The story for which the title was named was perhaps the least original of the bunch, but also had the most emotional impact

My imagination was captured by many of the stories, but there was one important factor that stopped me from totally enjoying this book.

The dialogue was awful.

Whenever people spoke aloud they sounded completely unnatural. Except for in one instance, there are absolutely no contractions used in this book, even when conversations are casual or when children are speaking.

Though I did like the stories, I thought that this book fell short where most self-published novels do: the editing. Given a good edit with an eye for dialogue, I could easily see this finding its way to my bookshelf and those of my friends. Some of the stories within also seemed cut short before their full idea came through, and thus their full potential was never reached. A good editor could also go over this with the author to give him a sense of what to expand upon.

I’m not sorry I broke my own rule by reading this book, and I will certainly seek out Le Dain again should he self-publish or traditionally publish any other work. I do hope that before then, he finds an editor who can help him reach his full potential.

What are your thoughts on self-published novels? Are there any great ones you have to recommend? Let me know in the comments below.

Why I Don’t Use Star Ratings

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Since I started this blog, I’ve discovered an entire world of book bloggers and reviewers. I’ve learned that it’s possible to request to read books before their publication date, and I’ve learned more about the endless resource that is my local library.

As I follow more book bloggers, I’ve noticed that most everyone has a few things in common. Pretty much everyone has a review policy, book tags are fun to do in between reviews and original content, and book reviews are accompanied by a star rating of some kind.

Every time I posted a review I wondered if I was doing something wrong by not using a clear rating system.

Still, I’ve decided against using one for a few reasons.

My opinion is often one extreme or the other.

Usually, I either love a book or I hate it. (Hate definitely encompassing terrible boredom.)

I find it difficult on Goodreads to rate anything between 1 and 5, and feel grossly forced every time I do. I don’t want to seem too harsh or too generous with my ratings, so I compromise – which I don’t think is good for anyone. I have a great deal of enthusiasm for things that may be cliché tropes, or silly premises. Maybe I’ll just be in the wrong mindset for a book and give it a (potentially undeserved) 1 star rating.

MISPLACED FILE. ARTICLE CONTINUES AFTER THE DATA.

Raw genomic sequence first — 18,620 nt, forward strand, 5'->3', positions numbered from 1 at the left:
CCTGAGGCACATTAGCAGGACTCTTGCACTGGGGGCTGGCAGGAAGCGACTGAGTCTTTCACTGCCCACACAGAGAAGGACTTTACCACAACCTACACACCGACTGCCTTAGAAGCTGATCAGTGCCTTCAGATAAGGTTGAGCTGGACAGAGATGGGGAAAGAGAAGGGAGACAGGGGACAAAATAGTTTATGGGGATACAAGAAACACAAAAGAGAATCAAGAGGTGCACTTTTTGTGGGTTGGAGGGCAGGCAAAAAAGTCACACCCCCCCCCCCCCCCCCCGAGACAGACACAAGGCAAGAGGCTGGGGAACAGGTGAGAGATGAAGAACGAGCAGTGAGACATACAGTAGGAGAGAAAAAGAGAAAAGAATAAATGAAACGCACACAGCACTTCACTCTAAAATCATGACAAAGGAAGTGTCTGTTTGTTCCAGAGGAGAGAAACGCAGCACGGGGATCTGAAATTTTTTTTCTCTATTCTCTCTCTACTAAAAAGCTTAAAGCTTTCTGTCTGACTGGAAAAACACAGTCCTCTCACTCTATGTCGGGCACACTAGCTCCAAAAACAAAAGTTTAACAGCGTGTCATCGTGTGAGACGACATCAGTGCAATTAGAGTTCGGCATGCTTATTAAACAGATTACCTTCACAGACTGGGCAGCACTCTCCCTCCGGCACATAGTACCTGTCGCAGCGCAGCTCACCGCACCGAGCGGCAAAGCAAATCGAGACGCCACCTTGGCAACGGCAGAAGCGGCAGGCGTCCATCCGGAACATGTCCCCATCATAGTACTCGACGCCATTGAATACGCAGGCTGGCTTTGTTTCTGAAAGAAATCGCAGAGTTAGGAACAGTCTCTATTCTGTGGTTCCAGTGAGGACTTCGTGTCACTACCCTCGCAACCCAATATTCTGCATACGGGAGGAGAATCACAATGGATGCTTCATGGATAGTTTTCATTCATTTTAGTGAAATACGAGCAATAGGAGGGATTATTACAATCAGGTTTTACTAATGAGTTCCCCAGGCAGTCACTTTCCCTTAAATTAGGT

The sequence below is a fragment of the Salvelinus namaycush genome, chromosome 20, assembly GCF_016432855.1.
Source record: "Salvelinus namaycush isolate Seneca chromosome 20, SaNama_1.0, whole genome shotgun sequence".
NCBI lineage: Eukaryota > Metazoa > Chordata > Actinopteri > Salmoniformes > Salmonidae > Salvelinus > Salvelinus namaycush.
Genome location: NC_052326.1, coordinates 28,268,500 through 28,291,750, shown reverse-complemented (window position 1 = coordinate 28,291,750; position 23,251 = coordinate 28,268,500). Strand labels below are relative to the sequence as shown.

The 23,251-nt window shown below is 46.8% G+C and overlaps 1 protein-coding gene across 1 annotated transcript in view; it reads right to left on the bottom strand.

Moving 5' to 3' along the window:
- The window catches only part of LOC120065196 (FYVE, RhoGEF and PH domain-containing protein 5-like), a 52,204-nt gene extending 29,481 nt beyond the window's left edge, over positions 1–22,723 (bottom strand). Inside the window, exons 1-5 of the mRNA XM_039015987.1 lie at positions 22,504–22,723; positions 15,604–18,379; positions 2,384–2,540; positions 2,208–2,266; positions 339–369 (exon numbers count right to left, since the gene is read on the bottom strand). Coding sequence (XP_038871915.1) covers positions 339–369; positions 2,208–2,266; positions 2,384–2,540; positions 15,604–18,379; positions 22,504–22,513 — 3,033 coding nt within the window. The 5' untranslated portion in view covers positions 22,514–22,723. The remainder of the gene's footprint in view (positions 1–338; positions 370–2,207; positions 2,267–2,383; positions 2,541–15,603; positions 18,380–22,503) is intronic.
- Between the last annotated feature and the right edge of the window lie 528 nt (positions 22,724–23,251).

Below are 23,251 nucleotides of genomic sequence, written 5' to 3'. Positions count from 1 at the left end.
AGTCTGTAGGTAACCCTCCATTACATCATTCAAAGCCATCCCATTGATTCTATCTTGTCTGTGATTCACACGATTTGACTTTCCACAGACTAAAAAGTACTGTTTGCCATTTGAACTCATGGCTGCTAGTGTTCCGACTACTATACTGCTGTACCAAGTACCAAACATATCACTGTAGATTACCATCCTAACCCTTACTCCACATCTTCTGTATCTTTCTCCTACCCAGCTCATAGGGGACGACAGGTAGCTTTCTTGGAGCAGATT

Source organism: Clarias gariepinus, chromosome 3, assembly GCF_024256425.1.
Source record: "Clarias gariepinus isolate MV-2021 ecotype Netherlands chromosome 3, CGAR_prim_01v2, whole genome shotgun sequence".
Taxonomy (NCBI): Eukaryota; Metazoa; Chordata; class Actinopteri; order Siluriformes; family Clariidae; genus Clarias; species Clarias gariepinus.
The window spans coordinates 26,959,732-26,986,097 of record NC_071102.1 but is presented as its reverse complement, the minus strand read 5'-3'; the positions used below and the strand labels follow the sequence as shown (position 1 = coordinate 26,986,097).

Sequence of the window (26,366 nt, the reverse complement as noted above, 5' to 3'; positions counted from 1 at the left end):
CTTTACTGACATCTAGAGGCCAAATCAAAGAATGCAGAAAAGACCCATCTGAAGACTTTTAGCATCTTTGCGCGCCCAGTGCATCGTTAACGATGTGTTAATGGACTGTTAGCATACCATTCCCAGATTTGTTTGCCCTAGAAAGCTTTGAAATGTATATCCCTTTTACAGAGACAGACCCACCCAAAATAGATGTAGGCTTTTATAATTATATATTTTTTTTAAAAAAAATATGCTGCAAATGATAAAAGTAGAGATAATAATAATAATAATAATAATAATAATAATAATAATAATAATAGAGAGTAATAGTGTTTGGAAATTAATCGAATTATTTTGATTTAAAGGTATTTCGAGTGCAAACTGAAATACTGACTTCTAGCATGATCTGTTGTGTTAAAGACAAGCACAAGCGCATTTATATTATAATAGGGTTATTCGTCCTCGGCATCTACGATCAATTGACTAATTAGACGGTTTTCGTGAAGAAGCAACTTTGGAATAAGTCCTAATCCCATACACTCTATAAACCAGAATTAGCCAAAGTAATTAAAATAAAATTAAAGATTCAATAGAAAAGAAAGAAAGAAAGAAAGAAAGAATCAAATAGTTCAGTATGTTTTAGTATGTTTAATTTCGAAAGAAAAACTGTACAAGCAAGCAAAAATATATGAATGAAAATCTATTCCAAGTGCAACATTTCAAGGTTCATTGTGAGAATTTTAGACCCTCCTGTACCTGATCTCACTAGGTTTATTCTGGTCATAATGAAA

I might love a book that you’ll hate, or hate a book that you’ll love.

Reading is a very personal and subjective experience. If I love something about a subject that you find dry and uninteresting, but you pick it up because you trust in my five star review, I’ve most likely wasted your time. Similarly, if you love a book because it addresses a personal issue that you feel touched reading about, there’s no guarantee that I’ll even be interested in it – maybe I’ll give it 1 star and you’ll never pick it up!

Which brings me to my final point:

I write about what I like and didn’t like about a book so that you can make an informed choice.

Its nigh on impossible to be objective when reviewing a book, and I don’t think it would be a benefit if I was. Passion, whether it be positive or negative says a lot about a story. When I write a review, I’ll focus on the specific reasons I liked or didn’t like a book. I do this to try and be fair so that if there are things I didn’t like, you can figure out if those are things you’d like! I feel that sometimes people see a star review and ignore or skim the text that goes along with it.

While it’s true that means you have to actually read through the entire review, I hope that if you’re following the site you enjoy it enough to do so and that you find it worthwhile.

Do you enjoy using or reading star ratings? Do you read reviews without star ratings? Are there other things that make reviews more fun or reader friendly for you?